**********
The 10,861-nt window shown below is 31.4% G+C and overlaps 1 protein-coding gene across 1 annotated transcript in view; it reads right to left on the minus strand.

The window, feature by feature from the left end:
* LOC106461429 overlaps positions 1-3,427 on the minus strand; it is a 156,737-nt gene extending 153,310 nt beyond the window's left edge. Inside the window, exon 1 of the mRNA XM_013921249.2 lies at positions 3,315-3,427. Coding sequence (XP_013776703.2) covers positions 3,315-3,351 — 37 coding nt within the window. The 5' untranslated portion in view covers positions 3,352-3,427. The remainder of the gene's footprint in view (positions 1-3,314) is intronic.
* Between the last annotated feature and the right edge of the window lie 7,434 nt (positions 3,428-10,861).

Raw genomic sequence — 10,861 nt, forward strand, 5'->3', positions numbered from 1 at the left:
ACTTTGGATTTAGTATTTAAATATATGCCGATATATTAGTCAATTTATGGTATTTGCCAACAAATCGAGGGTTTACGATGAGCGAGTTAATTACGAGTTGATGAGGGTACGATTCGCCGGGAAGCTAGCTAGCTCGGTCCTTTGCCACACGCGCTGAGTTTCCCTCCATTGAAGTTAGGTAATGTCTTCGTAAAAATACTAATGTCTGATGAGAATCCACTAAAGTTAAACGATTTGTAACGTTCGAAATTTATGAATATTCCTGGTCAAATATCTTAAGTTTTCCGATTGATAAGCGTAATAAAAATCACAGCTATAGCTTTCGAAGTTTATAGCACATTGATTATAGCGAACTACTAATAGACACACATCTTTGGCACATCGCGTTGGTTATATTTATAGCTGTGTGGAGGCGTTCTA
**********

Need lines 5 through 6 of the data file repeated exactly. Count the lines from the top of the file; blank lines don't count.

Raw genomic sequence — 10,861 nt, forward strand, 5'->3', positions numbered from 1 at the left:
ACTTTGGATTTAGTATTTAAATATATGCCGATATATTAGTCAATTTATGGTATTTGCCAACAAATCGAGGGTTTACGATGAGCGAGTTAATTACGAGTTGATGAGGGTACGATTCGCCGGGAAGCTAGCTAGCTCGGTCCTTTGCCACACGCGCTGAGTTTCCCTCCATTGAAGTTAGGTAATGTCTTCGTAAAAATACTAATGTCTGATGAGAATCCACTAAAGTTAAACGATTTGTAACGTTCGAAATTTATGAATATTCCTGGTCAAATATCTTAAGTTTTCCGATTGATAAGCGTAATAAAAATCACAGCTATAGCTTTCGAAGTTTATAGCACATTGATTATAGCGAACTACTAATAGACACACATCTTTGGCACATCGCGTTGGTTATATTTATAGCTGTGTGGAGGCGTTCTA